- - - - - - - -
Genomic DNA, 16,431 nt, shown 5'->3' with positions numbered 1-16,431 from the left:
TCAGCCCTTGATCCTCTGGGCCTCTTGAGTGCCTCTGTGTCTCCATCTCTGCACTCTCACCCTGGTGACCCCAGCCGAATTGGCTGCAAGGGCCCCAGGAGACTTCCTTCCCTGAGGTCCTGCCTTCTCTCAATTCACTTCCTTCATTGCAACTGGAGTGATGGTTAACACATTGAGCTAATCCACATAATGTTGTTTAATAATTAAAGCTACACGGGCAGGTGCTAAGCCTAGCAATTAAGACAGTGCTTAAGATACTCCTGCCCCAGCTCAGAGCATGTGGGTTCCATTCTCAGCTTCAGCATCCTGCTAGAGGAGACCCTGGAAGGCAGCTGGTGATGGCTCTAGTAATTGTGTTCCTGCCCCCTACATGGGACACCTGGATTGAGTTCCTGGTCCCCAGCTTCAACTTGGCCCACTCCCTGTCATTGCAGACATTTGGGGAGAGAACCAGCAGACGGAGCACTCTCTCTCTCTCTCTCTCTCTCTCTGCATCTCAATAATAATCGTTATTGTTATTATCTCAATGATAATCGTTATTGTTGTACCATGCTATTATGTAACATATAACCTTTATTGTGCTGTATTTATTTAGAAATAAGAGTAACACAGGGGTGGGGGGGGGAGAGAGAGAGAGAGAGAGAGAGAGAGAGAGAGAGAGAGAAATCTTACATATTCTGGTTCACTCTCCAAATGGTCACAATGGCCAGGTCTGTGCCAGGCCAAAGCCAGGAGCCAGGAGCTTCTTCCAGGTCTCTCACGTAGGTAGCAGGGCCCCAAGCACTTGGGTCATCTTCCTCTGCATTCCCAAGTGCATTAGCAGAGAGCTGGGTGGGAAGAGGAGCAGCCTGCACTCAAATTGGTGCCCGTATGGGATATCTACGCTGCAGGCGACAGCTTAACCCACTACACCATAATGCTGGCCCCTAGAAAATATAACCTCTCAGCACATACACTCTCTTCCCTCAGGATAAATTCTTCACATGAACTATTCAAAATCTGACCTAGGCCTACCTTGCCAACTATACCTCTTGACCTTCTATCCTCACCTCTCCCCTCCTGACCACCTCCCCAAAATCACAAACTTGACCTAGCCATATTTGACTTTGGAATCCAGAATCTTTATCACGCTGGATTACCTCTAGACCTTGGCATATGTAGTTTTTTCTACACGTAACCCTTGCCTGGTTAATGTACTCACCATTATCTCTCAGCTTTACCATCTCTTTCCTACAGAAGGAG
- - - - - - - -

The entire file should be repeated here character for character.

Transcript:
Genomic DNA, 16,431 nt, shown 5'->3' with positions numbered 1-16,431 from the left:
TCAGCCCTTGATCCTCTGGGCCTCTTGAGTGCCTCTGTGTCTCCATCTCTGCACTCTCACCCTGGTGACCCCAGCCGAATTGGCTGCAAGGGCCCCAGGAGACTTCCTTCCCTGAGGTCCTGCCTTCTCTCAATTCACTTCCTTCATTGCAACTGGAGTGATGGTTAACACATTGAGCTAATCCACATAATGTTGTTTAATAATTAAAGCTACACGGGCAGGTGCTAAGCCTAGCAATTAAGACAGTGCTTAAGATACTCCTGCCCCAGCTCAGAGCATGTGGGTTCCATTCTCAGCTTCAGCATCCTGCTAGAGGAGACCCTGGAAGGCAGCTGGTGATGGCTCTAGTAATTGTGTTCCTGCCCCCTACATGGGACACCTGGATTGAGTTCCTGGTCCCCAGCTTCAACTTGGCCCACTCCCTGTCATTGCAGACATTTGGGGAGAGAACCAGCAGACGGAGCACTCTCTCTCTCTCTCTCTCTCTCTCTGCATCTCAATAATAATCGTTATTGTTATTATCTCAATGATAATCGTTATTGTTGTACCATGCTATTATGTAACATATAACCTTTATTGTGCTGTATTTATTTAGAAATAAGAGTAACACAGGGGTGGGGGGGGGAGAGAGAGAGAGAGAGAGAGAGAGAGAGAGAGAGAGAGAAATCTTACATATTCTGGTTCACTCTCCAAATGGTCACAATGGCCAGGTCTGTGCCAGGCCAAAGCCAGGAGCCAGGAGCTTCTTCCAGGTCTCTCACGTAGGTAGCAGGGCCCCAAGCACTTGGGTCATCTTCCTCTGCATTCCCAAGTGCATTAGCAGAGAGCTGGGTGGGAAGAGGAGCAGCCTGCACTCAAATTGGTGCCCGTATGGGATATCTACGCTGCAGGCGACAGCTTAACCCACTACACCATAATGCTGGCCCCTAGAAAATATAACCTCTCAGCACATACACTCTCTTCCCTCAGGATAAATTCTTCACATGAACTATTCAAAATCTGACCTAGGCCTACCTTGCCAACTATACCTCTTGACCTTCTATCCTCACCTCTCCCCTCCTGACCACCTCCCCAAAATCACAAACTTGACCTAGCCATATTTGACTTTGGAATCCAGAATCTTTATCACGCTGGATTACCTCTAGACCTTGGCATATGTAGTTTTTTCTACACGTAACCCTTGCCTGGTTAATGTACTCACCATTATCTCTCAGCTTTACCATCTCTTTCCTACAGAAGGAG